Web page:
Sarah Palin's star may have dimmed since 2008. Republican pundits and donors may have wearied of her. But Republican pundits and donors don’t typically vote in the Iowa caucuses. To many, many of the people who do vote there, Palin remains a heroine and a martyr. Endorsements are usually said not to matter much in today’s politics—but if any endorsement in any contest ever can matter, Palin’s endorsement in the Republican Iowa caucuses will.
In 2012, Romney and Santorum finished only 34 votes apart in Iowa. If Palin tips a few hundred votes toward Trump in 2016’s neck-and-neck Trump-Cruz contest, she could set in motion a dynamic where Trump may win both Iowa and New Hampshire—a stunning and once-unimagined result.
But Cruz has vocal friends, too. Radio talkers Rush Limbaugh, circumspectly, and Mark Levin, more explicitly, have made clear that although they like Trump, they prefer Cruz. The Texas senator has collected endorsements from Glenn Beck, James Dobson, Brent Bozell, and Ginni Thomas, among many other conservative luminaries. In the contrast between Cruz’s support and Trump’s, one sees something truly new and disrupting—a battle between those for whom conservatism is an ideology, and those for whom conservatism is an identity.
Since Donald Trump entered the race, one opponent after another has attacked him as not a real conservative. They’ve been right, too! And the same could have been said about Sarah Palin in 2008. Palin knew little and cared less about most of the issues that excited conservative activists and media. She owed her then-sky-high poll numbers in Alaska to an increase in taxes on oil production that she used to fund a $1,200 per person one-time cash payout—a pretty radical deviation from the economic ideology of the Wall Street Journal and the American Enterprise Institute. What defined her was an identity as a “real American”—and her conviction that she was slighted and insulted and persecuted because of this identity.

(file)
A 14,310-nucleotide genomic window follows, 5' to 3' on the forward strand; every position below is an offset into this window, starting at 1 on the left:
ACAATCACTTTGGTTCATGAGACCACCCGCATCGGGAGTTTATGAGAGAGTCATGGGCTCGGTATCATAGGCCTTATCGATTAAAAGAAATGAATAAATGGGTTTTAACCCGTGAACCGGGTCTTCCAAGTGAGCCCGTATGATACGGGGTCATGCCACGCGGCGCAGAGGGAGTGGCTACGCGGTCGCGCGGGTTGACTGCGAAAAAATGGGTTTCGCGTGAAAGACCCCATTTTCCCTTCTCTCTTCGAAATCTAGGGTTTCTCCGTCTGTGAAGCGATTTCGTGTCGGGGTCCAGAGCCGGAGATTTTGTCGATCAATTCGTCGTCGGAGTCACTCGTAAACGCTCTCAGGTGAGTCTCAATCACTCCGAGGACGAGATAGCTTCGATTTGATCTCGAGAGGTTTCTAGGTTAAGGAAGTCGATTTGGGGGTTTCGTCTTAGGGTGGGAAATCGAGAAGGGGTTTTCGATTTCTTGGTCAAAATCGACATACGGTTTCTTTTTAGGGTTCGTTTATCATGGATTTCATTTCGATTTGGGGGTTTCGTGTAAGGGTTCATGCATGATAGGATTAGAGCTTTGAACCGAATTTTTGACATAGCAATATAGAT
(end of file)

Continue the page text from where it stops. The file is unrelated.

That’s exactly the same feeling to which Donald Trump speaks, and which has buoyed his campaign. When he’s president, he tells voters, department stores will say “Merry Christmas” again in their advertisements. Probably most of his listeners would know, if they considered it, that the president of the United States does not determine the ad copy for Walmart and Nordstrom’s. They still appreciate the thought: He’s one of us—and he’s standing up for us against all of them—at a time when we feel weak and poor and beleaguered, and they seem more numerous, more dangerous, and more aggressive.
Talk radio uses those feelings, too, of course, and has used them for years. But the more ideological stars of conservative talk—the Limbaughs, the Levins—try to use those feelings in service of a more-or-less coherent set of political ideas. Speaking to the feelings of persecution is only a means; some vision of a revitalized free-enterprise system is the end. For Palin, though, her personal grievances were always what the whole commotion was all about. She was effective, to the extent she was, because millions of people agreed that her personal grievances sometimes also represented theirs.
Although Palin did finish college, her life story resembled the lives of non-college white America in a way that the personal lives of the Bushes, of John McCain, of Mitt Romney, or of Paul Ryan never did or could. The themes and commitments that define Movement Conservatism—free-market ideology, organized religiosity—are increasingly upmarket themes … and increasingly remote from downmarket America. Sarah Palin did get rich in the end, but like Donald Trump, she didn’t get wealth or enjoy wealth in the way that the hated elite got and enjoyed wealth.
Meanwhile, Trump is battling against Ted Cruz of Princeton and Harvard Law School, a Supreme Court practitioner married to an investment banker, who insists that the dividing line between “us” and “them” is not life story, not personal experience, but ideas and values. His conservatism is defined not by personal wrongs but by a complicated set of principles, that connect opposition to abortion to support for the gold standard; missile defense to cuts in the budget of the Environmental Protection Agency; and gun rights to a lower corporate tax rate.
Ideology versus identity: That’s going to be the ballot question in Iowa on the first of February. A lot more than the Republican presidential nomination may depend on the answer.